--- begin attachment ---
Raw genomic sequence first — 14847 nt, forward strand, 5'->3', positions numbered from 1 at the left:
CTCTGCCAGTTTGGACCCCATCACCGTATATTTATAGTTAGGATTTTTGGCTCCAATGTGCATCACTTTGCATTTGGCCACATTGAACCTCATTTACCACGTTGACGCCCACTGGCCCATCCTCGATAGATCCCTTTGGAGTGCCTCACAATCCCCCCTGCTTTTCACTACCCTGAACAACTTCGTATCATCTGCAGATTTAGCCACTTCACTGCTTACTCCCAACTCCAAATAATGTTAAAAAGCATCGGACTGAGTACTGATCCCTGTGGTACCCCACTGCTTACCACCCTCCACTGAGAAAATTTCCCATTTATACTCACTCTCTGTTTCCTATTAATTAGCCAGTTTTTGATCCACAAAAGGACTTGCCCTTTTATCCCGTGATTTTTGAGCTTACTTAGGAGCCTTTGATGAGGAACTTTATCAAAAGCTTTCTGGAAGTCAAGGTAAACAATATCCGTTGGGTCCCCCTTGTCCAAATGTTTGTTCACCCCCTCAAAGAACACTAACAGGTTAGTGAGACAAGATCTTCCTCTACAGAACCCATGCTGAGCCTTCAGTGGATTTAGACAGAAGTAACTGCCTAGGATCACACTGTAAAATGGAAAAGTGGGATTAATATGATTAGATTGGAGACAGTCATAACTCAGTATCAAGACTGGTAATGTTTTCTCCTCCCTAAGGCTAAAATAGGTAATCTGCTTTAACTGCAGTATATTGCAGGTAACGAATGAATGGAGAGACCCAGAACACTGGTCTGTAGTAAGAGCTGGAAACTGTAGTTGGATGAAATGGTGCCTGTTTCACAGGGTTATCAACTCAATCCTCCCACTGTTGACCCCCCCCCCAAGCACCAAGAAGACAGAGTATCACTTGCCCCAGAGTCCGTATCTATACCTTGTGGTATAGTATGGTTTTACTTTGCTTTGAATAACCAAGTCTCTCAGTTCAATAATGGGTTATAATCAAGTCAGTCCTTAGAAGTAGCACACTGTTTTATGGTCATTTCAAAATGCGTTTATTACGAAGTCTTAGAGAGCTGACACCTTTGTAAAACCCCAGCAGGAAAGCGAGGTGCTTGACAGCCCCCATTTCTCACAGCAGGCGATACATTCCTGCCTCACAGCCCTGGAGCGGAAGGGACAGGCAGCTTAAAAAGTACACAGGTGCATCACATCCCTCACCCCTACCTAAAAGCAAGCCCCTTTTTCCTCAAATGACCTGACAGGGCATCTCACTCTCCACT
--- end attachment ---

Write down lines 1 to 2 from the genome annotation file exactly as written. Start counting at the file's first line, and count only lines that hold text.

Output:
Raw genomic sequence first — 14847 nt, forward strand, 5'->3', positions numbered from 1 at the left:
CTCTGCCAGTTTGGACCCCATCACCGTATATTTATAGTTAGGATTTTTGGCTCCAATGTGCATCACTTTGCATTTGGCCACATTGAACCTCATTTACCACGTTGACGCCCACTGGCCCATCCTCGATAGATCCCTTTGGAGTGCCTCACAATCCCCCCTGCTTTTCACTACCCTGAACAACTTCGTATCATCTGCAGATTTAGCCACTTCACTGCTTACTCCCAACTCCAAATAATGTTAAAAAGCATCGGACTGAGTACTGATCCCTGTGGTACCCCACTGCTTACCACCCTCCACTGAGAAAATTTCCCATTTATACTCACTCTCTGTTTCCTATTAATTAGCCAGTTTTTGATCCACAAAAGGACTTGCCCTTTTATCCCGTGATTTTTGAGCTTACTTAGGAGCCTTTGATGAGGAACTTTATCAAAAGCTTTCTGGAAGTCAAGGTAAACAATATCCGTTGGGTCCCCCTTGTCCAAATGTTTGTTCACCCCCTCAAAGAACACTAACAGGTTAGTGAGACAAGATCTTCCTCTACAGAACCCATGCTGAGCCTTCAGTGGATTTAGACAGAAGTAACTGCCTAGGATCACACTGTAAAATGGAAAAGTGGGATTAATATGATTAGATTGGAGACAGTCATAACTCAGTATCAAGACTGGTAATGTTTTCTCCTCCCTAAGGCTAAAATAGGTAATCTGCTTTAACTGCAGTATATTGCAGGTAACGAATGAATGGAGAGACCCAGAACACTGGTCTGTAGTAAGAGCTGGAAACTGTAGTTGGATGAAATGGTGCCTGTTTCACAGGGTTATCAACTCAATCCTCCCACTGTTGACCCCCCCCCCAAGCACCAAGAAGACAGAGTATCACTTGCCCCAGAGTCCGTATCTATACCTTGTGGTATAGTATGGTTTTACTTTGCTTTGAATAACCAAGTCTCTCAGTTCAATAATGGGTTATAATCAAGTCAGTCCTTAGAAGTAGCACACTGTTTTATGGTCATTTCAAAATGCGTTTATTACGAAGTCTTAGAGAGCTGACACCTTTGTAAAACCCCAGCAGGAAAGCGAGGTGCTTGACAGCCCCCATTTCTCACAGCAGGCGATACATTCCTGCCTCACAGCCCTGGAGCGGAAGGGACAGGCAGCTTAAAAAGTACACAGGTGCATCACATCCCTCACCCCTACCTAAAAGCAAGCCCCTTTTTCCTCAAATGACCTGACAGGGCATCTCACTCTCCACT